Home > Clients, Focus > “Multitasking is a myth” – Why your team isn’t delivering results!

“Multitasking is a myth” – Why your team isn’t delivering results!

Lately, I’ve been bombarded with new clients facing challenges in better understanding the performance (or lack there of) issues they seem to be having with their teams. 9 out of the 10 cases I examined, on the surface at least, seem to be simple cases of focus & concentration on what’s important to drive results. This afternoon, as yet another client complained of the distracting chatter between colleagues in the background, I pointed them to a NYTimes.com article I read a few months ago entitled Ear Plugs to Lasers – The Science of Concentration.

In it, there are fabulous & easy to immediately implement words, or practices, of wisdom. Here’s my highlight (found close to the end of the article) ; She (Winifred Gallagher) recommends starting your work day concentrating on your most important task for 90 minutes. At that point your prefrontal cortex probably needs a rest, and you can answer e-mail, return phone calls and sip caffeine (which does help attention) before focusing again. But until that first break, don’t get distracted by anything else, because it can take the brain 20 minutes to do the equivalent of rebooting after an interruption.

“Multitasking is a myth,” Ms. Gallagher said. “You cannot do two things at once. The mechanism of attention is selection: it’s either this or it’s that.” She points to calculations that the typical person’s brain can process 173 billion bits of information over the course of a lifetime. “People don’t understand that attention is a finite resource, like money,” she said.

Pretty simple common sense, no? Imagine your brain going through a reboot cycle for 20 minutes at a time, several times a day! So next time you walk around the office wondering why your teams are missing their targets, maybe it’s not that the targets aren’t realistic, but rather that between the “n” mobile phone text messages, Skype chatter/alerts, and endless dialogue about everything under the sun, no one is really focused on the most important task at hand. Asking themselves; what significant thing can I do in the next 90 minutes that will significantly impact my performance and attainment of objectives?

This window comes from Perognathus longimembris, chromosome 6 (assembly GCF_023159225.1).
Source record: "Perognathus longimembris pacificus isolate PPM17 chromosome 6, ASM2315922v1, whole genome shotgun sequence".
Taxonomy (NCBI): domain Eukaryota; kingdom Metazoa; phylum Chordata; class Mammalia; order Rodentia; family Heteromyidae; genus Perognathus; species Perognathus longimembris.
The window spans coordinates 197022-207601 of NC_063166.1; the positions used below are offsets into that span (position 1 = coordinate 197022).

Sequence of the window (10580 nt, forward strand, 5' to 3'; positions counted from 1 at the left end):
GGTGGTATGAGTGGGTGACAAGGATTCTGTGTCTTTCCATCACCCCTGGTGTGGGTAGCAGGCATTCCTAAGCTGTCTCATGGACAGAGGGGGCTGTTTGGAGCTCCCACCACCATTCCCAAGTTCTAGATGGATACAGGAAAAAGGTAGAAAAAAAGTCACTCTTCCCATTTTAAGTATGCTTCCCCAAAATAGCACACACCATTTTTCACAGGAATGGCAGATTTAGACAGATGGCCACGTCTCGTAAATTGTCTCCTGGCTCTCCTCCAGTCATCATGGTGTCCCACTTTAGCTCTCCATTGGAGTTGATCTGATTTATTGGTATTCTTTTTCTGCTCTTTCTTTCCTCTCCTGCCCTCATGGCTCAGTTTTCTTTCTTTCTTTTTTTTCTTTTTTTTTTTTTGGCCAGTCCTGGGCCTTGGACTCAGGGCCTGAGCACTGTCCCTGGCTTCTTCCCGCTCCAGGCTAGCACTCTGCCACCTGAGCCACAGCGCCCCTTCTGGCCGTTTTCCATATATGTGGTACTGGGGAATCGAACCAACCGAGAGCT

If your team isn’t delivering the performance you expect, and you’re confident that you’ve done everything right so far, then maybe it’s time to stop asking yourself what you’re doing wrong, and rather have your team ask themselves; “What am I doing right now? and What should I be doing differently to improve my performance? This last bit is part of a behavior kinetics research I’m doing whilst reading Performance: The Secrets of Successful Behaviour by Robin Stuart-Kotze.

And YES, watch this space this week as there will be at least 3 more blog articles, containing tools, tips, tricks & real world experiences regarding Accelerating,  Sustaining, and the dreaded Blocking of Performance.

Remember my favorite saying; “the execution of an idea is always more important than the brilliance of the thought”!

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  1. August 30, 2009 at 3:02 PM

    I just read a tweet by Stowe Boyd where he writes..

    A recent Stanford study suggests that multitasking does not indicate any special cognitive advantages to getting things done, which surprised the researchers and caused glee to percolate through the media circus:

    [via The Mediocre Multitasker by Ruth Pennebaker]

    Read it and gloat. Last week, researchers at Stanford University published a study showing that the most persistent multitaskers perform badly in a variety of tasks. They don’t focus as well as non-multitaskers. They’re more distractible. They’re weaker at shifting from one task to another and at organizing information. They are, as a matter of fact, worse at multitasking than people who don’t ordinarily multitask.

    You know what this means. This means that the people around you — the husband who’s tapping the computer keys during an important phone conversation with you, the S.U.V. driver with the grande latte and the cellphone, the dinner companion with the roving eye and twitching thumbs — are not only irritating, they are (let’s not be fainthearted) incompetent.

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